Physicians who received gifts from pharmaceutical companies related to opioid medications were more likely to prescribe opioids to their patients the following year, compared to physicians who did not receive such gifts, according to a new analysis led by health policy scientists at the University of Pittsburgh Graduate School of Public Health.
The research, published today in the Journal of General Internal Medicine, is the first to apply robust statistical analysis methods in examining the relationship between gift-giving and opioid prescribing by medical specialty, as well as by pharmaceutical company.
“For every 100 Americans, there were 58 opioid prescriptions written in 2017—that is a tremendous amount of prescribing in a country that is struggling with an opioid epidemic,” said lead author Mara Hollander, a doctoral student in Pitt Public Health’s Department of Health Policy and Management. “Our research points to a potential motivator behind this prescribing that could be reduced through policy interventions.”
Federal law mandates that pharmaceutical companies report the dollar value of physician gift-giving, which includes meals, travel and lodging, education, consulting fees and honoraria, and “compensation for services other than consulting,” alongside any product the company promotes in association with the gift.
Hollander and her research team used a Centers for Medicaid and Medicare Services database to get information on gifts given to physicians in 2014 and 2015 by pharmaceutical and medical device companies related to promotion of opioid medications. They matched that data with Medicare data on physician prescribing of opioids in 2015 and 2016. This allowed the team to see if physicians who received gifts were more likely to prescribe opioids the following year, and if there was a link between the dollar value of the gifts and the level of prescribing. Ultimately, 236,103 physicians were included in the study.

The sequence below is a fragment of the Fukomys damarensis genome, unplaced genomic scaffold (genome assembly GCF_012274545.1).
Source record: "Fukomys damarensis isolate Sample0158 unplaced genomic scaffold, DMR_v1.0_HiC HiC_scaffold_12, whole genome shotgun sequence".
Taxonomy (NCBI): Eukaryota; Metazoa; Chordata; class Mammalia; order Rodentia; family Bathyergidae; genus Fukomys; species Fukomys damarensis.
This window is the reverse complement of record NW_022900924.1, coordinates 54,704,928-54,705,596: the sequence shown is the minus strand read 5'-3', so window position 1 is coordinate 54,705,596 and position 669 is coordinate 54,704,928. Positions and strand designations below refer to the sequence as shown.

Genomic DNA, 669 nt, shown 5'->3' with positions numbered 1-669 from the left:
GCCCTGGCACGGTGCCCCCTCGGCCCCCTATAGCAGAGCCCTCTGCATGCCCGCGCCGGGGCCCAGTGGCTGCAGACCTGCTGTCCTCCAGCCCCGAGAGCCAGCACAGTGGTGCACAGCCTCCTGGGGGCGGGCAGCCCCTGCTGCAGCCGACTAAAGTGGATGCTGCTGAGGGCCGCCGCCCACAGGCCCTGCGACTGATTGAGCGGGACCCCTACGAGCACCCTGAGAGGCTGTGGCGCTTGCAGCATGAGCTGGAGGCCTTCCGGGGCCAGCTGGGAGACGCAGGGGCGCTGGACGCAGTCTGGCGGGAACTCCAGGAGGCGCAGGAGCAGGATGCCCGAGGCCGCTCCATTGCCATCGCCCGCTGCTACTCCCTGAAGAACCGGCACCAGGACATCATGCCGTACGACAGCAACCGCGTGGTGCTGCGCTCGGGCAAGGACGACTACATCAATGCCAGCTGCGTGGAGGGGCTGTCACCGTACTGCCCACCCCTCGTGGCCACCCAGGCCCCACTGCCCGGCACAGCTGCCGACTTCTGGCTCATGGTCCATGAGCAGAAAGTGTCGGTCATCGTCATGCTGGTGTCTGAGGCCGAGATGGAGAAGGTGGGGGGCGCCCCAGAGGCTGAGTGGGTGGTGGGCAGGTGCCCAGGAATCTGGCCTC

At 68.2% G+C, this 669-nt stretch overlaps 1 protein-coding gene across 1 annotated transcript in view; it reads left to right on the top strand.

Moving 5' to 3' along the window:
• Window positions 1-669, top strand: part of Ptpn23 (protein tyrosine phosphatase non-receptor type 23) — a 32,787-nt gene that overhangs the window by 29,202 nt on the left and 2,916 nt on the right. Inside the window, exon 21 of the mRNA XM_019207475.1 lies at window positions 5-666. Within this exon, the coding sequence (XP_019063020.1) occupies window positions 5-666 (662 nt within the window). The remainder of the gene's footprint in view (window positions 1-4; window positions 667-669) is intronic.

The team then took the analysis a step further and grouped the physicians into seven broad specialty categories: primary care, surgery, psychiatry and neurology, rehabilitative and sports medicine, hematology and oncology, pain medicine and anesthesiology, and other non-surgical specialties, to see if the link between gifts and prescribing differed based on medical specialty.
While there was a relationship between gifts and opioid prescribing in all specialties, there was considerable variability. Primary care physicians were 3.5 times as likely to be in the highest quartile of opioid prescribing if they were paid $100 or more in gifts. Psychiatrists and neurologists who were paid $100 or more were 13 times as likely to be in the highest quartile of opioid prescribing compared to their counterparts who received less.
When the team further examined the companies behind the gifts, they found that, while 18 different companies provided gifts related to opioids, two companies—Insys and Purdue—were responsible for nearly two-thirds of the value of those gifts. Both have settled lawsuits for hundreds of millions of dollars related to opioid promotion and Purdue stopped marketing opioids to physicians in 2018. However, there was great heterogeneity in which companies were marketing to which specialties—for example, Mallinckrodt was responsible for 3% of opioid-related gifts to physicians overall, but more than half of the value of gifts to surgeons came from that company, indicating that Mallinckrodt likely targeted surgeons.
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